Hey everyone, so I don't have the APM tuned very well but at least its hitting waypoints and holding altitude and airspeed. I decided to get it flying and see just how long it would go. Here it the result:

here are the Tlogs

this is the equipment list:

Techpod Kit

Foxtech 370kv motor

APC 12*8 prop

Castle ice2HV 40 ESC

2x Zippycompact 6s 5000 mah lipo

APM 2.5 + telemetry + airspeed sensor

AttoPilot 45A current sensor

6x Hitech 65-hb servos

So whats next for the techpod? well, I will refining the gains. After I have it flying smoothly, I have a setup in the works that will be pushing flight times over 5 hours. Stay updated on the lated techpod news @ hobbyuav.com

 

Views: 8662

Tags: flight, techpod, time, uav

Comment by Weiliang on July 28, 2013 at 5:10am

Hi Wayne,

Did you observe the average Amps drawn? How many kilometers was covered in 170 minutes?

Comment by Jonathan Arad on July 28, 2013 at 6:09am

@Weiliang

He wrote on another site that the airplane covered 123 km (76.5 miles).


100KM
Comment by wayne garris on July 28, 2013 at 7:15am
When I was flying it seemed to average about 2.8 amps. The tlog when converted to kml shows 76.5 miles traveled.

Moderator
Comment by Nathaniel Caner on July 28, 2013 at 7:52am

Wayne,

Did you save the logs from the Castle ice2HV 40 ESC? That would give you the best data on current and performance. It would seem that you are getting more than twice the performance in your Techpod than I,m getting in my Super Sky Surfer in Watts/Lb but about 2.7 times the flight time. Presumably due to a cleaner airframe and a good airfoil selection. Your only consuming about 11Watts/lb in sustained flight as compared to my SSS at about 24Watts/Lb. Of course motor/prop combination/performance is another big factor here.

Regards,

Nathaniel ~KD2DEY

Comment by Hein du Plessis on July 28, 2013 at 8:44am
Wow would you say it's more efficient with a high volt battery and low kv motor vs the other way around?

Moderator
Comment by Nathaniel Caner on July 28, 2013 at 9:34am

No, not necessarily, once we achieve cruising speed the demands can be quite low to maintain flight. However before we can achieve cruise, we must achieve our cruise altitude. This is where compromise needs to enter the equation. In general terms for any given motor you have a range of acceptable voltage and prop sizes. Lets say as an example you have a motor that will run on 4-6S LiPo, and it can use from 13x8 to 15x8 props at 800rpm/kv. If we were to power  your motor on 6S you would choose a prop at the lower end of the range like the 13x8, and at the higher end like the 15x8 when using 4S. In the latter configuration you would get less top end speed but more thrust. Personally I usually like to fly like this with slow turning low kv motors turning a bigger prop at a lower pitch for maximum thrust. Tuning a given combination for maximum duration requires some empirical testing to determine the best combination for a given application.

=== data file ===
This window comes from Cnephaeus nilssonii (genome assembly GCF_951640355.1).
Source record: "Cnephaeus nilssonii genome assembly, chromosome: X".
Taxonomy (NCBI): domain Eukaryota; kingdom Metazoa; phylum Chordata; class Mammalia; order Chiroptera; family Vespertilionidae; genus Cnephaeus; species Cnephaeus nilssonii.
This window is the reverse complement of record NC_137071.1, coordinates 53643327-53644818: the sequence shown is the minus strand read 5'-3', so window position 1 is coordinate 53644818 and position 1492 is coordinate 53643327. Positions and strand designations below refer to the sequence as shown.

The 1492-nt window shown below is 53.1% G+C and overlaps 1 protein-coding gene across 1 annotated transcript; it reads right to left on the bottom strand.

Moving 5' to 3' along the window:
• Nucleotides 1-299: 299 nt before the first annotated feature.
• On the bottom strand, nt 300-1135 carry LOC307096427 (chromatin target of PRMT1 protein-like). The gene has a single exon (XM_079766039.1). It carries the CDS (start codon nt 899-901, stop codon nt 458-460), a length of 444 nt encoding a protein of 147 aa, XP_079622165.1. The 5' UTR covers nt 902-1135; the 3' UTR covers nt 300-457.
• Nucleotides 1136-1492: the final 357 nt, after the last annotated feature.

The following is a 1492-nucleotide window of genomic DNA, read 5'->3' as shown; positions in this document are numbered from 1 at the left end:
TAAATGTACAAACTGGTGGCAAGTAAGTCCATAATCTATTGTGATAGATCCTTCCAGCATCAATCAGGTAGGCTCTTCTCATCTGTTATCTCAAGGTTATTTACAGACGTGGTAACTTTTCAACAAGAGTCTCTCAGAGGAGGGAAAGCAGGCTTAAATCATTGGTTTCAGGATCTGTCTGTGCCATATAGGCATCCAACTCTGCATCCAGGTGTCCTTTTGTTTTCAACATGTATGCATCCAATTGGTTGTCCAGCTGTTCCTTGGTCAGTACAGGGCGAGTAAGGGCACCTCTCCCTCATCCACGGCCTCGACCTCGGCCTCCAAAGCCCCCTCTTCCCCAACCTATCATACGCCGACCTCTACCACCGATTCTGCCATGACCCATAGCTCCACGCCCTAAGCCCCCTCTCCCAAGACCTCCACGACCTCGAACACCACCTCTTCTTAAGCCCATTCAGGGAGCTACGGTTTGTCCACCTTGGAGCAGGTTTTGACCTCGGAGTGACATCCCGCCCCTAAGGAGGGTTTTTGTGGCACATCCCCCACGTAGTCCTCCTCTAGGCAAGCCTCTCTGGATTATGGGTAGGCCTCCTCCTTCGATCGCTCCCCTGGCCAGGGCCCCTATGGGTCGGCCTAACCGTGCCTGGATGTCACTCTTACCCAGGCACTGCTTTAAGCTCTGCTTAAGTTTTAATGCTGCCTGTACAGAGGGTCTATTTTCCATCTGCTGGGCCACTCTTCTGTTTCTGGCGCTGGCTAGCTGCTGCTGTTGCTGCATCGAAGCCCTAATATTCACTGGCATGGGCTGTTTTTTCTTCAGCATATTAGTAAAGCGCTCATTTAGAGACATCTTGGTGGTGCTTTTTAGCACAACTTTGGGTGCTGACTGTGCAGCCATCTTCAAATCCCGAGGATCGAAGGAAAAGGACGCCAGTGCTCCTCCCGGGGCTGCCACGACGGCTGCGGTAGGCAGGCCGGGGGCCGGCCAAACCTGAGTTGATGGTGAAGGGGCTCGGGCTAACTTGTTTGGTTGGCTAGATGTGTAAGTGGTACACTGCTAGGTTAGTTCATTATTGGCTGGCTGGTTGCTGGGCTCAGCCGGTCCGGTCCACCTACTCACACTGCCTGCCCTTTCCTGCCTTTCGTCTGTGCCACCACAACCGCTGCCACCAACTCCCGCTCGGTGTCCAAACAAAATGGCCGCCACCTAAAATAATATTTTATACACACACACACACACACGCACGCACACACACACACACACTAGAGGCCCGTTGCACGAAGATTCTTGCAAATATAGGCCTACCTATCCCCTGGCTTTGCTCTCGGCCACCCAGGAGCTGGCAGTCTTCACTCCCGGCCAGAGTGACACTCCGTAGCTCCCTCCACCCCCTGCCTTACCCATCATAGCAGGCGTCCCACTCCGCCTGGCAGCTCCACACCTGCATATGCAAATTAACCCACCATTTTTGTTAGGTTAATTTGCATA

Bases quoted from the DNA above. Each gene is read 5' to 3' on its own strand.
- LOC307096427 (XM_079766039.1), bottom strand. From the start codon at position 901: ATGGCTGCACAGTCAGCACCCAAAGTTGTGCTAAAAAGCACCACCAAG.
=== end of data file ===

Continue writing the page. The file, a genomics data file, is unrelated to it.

So for maximum duration we want a combination that provides enough thrust to achieve altitude comfortably while not being too inefficient. In other words...the holy grail!

Regards,

Nathaniel ~KD2DEY

Comment by Martin on July 28, 2013 at 9:37am

Get the biggest prop you can mount on your plane, get a low kv motor (around 200-500). Then find a voltage that will make the prop spin close to the maximum allowed rpm. Just take a look at what the multicopter guys are using. There have been multiple posts about high efficiency multirotors here. The same rules apply to airplane propulsion.


Moderator
Comment by Gary Mortimer on July 28, 2013 at 10:06am

Cool thing to do on your birthday.............

Comment by Tommy Larsen on July 28, 2013 at 10:32am

How many watt is specified for your engine?

Br

Tommy


100KM
Comment by wayne garris on July 28, 2013 at 11:23am

Thanks Gary!

@ Nathanial

here is the log file from the ICE2HV . there are inherent electrical efficiency gains from running with higher voltages. The power diodes in the ESC are non linear resistors, they have a constant voltage drop across them. however you are correct in saying the most efficient set up for a given Kv may be a lower voltage and bigger prop however instead of lowering  the voltage, lower the Kv. best of both worlds.And as for a solution for climb vs cruise performance, that's why I am looking into a variable pitch prop set up. choose your cup wisely ;-) 

@Martin

 I chose the foxtech motor for those very reasons. To be honest the foxtech is a very good engine however it was a bit of an experiment. The biggest problem is the large air gap. I am getting at best about 85% efficiency out of it. I am going to order a inrunner with a gear drive. You can easily get 95% out of one.

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